Production of 5-hydroxymethylfurfural (HMF) from biomass-derived glucose has great potential for synthesis of renewable fuels and chemicals. Selective glucose conversion to 5-hydroxymethylfurfural requires a balance between Lewis and Brønsted acids for the cascade of glucose isomerization followed by fructose dehydration. A dual Brønsted-Lewis acid, phosphotungstic acid encapsulated MIL-101(Al)–NH2 metal–organic frameworks (MOFs) was developed to catalyze the glucose dehydration reaction. The encapsulated catalysts had a high HMF selectivity of 58% at 44% glucose conversion at 120 °C in [C4C1im]Cl. Phosphotungstic acid was uniformly dispersed in the MOF pores, which provided both Brønsted and Lewis acid sites for this cascade reaction. The Brønsted acidic phosphotungstic acid-encapsulated MOF catalyst was stable and recyclable at least four times. These findings explain the effect of phosphotungstic acid location for maximizing the HMF selectivity and suggest a new approach for the design of bifunctional solid acid catalysts for selective HMF production from glucose. Moreover, the tunability of the acid properties of the encapsulated MOF catalysts provides opportunities for other biomass transformations.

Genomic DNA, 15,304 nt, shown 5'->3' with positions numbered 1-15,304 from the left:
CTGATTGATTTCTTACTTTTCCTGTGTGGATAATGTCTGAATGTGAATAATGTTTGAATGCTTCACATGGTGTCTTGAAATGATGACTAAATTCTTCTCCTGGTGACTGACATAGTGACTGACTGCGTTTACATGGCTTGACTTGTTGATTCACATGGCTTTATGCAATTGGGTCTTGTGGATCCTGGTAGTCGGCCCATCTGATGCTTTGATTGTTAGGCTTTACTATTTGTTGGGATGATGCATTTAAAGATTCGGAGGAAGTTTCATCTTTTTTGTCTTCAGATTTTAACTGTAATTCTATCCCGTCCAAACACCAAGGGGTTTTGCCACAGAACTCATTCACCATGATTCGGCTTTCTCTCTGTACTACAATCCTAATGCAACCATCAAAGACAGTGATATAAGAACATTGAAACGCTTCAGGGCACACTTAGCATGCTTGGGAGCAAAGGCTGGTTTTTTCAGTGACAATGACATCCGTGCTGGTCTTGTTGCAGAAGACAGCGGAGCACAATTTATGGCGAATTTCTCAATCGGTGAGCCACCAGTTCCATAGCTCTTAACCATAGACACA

|State||Published - Feb 15 2022|
Bibliographical noteFunding Information:
A part of this material is based upon work supported by the National Science Foundation under Cooperative Agreement No. 1355438 and Internal Research Grant, Office of the Executive Vice President for Research, University of Louisville. This work was performed in part at the Conn Center for Renewable Energy Research at the University of Louisville, which belongs to the National Science Foundation NNCI KY Manufacturing and Nano Integration Node, supported by ECCS-1542174. The authors would like to thank Dr. Howard Fried for his valuable comments and suggestions on the manuscript.
© 2021 Elsevier Ltd
- Glucose dehydration
- Metal-organic frameworks
- Phosphotungstic acid
ASJC Scopus subject areas
- Chemical Engineering (all)
- Fuel Technology
- Energy Engineering and Power Technology
- Organic Chemistry